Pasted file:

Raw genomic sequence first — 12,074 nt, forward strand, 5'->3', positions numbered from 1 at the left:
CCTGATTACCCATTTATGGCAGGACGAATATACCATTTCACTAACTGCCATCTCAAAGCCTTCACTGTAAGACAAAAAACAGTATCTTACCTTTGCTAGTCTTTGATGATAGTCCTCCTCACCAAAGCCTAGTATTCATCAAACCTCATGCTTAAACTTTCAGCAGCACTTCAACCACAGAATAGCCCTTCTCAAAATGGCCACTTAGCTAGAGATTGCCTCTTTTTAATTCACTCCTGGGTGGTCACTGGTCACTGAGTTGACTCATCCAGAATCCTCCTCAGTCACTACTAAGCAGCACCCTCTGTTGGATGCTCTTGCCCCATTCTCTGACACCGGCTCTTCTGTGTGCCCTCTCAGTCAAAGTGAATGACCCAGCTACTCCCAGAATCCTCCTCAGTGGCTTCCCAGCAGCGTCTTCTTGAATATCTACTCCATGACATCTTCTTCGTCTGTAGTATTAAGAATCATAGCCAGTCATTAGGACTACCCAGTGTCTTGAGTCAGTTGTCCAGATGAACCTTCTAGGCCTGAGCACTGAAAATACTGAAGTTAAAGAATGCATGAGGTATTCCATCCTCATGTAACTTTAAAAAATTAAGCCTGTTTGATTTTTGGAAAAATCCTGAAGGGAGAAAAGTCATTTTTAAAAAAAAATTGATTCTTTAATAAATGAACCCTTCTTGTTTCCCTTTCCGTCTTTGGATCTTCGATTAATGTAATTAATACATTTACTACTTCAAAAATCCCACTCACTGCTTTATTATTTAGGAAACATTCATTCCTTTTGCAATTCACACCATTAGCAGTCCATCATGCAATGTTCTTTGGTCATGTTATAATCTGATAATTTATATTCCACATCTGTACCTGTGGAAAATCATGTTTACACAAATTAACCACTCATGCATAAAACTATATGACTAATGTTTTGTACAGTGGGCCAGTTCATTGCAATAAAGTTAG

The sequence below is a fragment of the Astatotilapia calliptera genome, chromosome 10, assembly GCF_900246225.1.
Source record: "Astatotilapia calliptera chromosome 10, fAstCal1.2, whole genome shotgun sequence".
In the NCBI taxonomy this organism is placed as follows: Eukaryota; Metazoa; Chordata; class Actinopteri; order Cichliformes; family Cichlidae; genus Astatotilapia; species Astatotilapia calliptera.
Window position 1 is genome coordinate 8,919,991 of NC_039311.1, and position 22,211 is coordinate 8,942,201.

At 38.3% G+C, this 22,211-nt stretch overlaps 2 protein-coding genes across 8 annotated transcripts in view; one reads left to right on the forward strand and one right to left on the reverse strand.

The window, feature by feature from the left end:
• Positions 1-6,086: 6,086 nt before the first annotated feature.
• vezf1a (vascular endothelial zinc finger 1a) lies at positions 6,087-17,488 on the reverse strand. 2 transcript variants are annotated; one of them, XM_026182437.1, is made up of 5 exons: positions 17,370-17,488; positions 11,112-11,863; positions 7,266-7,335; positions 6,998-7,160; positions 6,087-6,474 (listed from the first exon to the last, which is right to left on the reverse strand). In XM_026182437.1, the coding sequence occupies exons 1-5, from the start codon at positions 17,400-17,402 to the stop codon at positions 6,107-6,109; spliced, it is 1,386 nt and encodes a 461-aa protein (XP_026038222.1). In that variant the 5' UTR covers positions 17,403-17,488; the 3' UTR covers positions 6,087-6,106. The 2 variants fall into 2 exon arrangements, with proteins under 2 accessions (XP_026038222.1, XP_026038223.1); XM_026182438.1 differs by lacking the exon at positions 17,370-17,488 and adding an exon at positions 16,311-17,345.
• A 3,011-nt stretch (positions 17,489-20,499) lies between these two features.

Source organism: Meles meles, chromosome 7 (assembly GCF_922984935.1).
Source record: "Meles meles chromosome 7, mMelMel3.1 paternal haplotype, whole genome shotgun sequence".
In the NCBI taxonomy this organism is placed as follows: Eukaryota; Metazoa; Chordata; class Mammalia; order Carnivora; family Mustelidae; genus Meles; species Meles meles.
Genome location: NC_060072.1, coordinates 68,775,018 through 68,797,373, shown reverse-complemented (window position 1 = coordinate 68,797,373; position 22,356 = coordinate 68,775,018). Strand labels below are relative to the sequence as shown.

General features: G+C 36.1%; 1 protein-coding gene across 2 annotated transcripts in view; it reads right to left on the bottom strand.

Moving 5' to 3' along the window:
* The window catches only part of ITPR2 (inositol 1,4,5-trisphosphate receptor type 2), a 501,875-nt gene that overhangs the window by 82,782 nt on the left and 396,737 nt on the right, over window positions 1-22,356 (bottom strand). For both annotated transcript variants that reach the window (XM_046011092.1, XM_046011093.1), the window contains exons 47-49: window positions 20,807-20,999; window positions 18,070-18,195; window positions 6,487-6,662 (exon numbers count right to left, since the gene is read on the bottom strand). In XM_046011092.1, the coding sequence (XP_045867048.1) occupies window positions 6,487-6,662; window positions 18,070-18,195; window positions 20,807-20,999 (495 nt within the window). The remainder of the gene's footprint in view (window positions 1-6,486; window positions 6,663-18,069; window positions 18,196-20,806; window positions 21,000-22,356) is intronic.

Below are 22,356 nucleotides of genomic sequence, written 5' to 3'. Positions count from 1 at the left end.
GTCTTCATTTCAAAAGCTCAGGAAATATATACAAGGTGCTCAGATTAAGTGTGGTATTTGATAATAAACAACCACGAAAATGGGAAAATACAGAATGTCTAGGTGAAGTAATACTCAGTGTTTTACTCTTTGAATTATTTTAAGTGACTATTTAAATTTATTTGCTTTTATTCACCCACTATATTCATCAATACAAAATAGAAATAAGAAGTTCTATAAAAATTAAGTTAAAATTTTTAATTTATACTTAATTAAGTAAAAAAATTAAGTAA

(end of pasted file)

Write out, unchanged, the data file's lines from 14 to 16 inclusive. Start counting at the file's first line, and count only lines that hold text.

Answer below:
In the NCBI taxonomy this organism is placed as follows: Eukaryota; Metazoa; Chordata; class Mammalia; order Carnivora; family Mustelidae; genus Meles; species Meles meles.
Genome location: NC_060072.1, coordinates 68,775,018 through 68,797,373, shown reverse-complemented (window position 1 = coordinate 68,797,373; position 22,356 = coordinate 68,775,018). Strand labels below are relative to the sequence as shown.

General features: G+C 36.1%; 1 protein-coding gene across 2 annotated transcripts in view; it reads right to left on the bottom strand.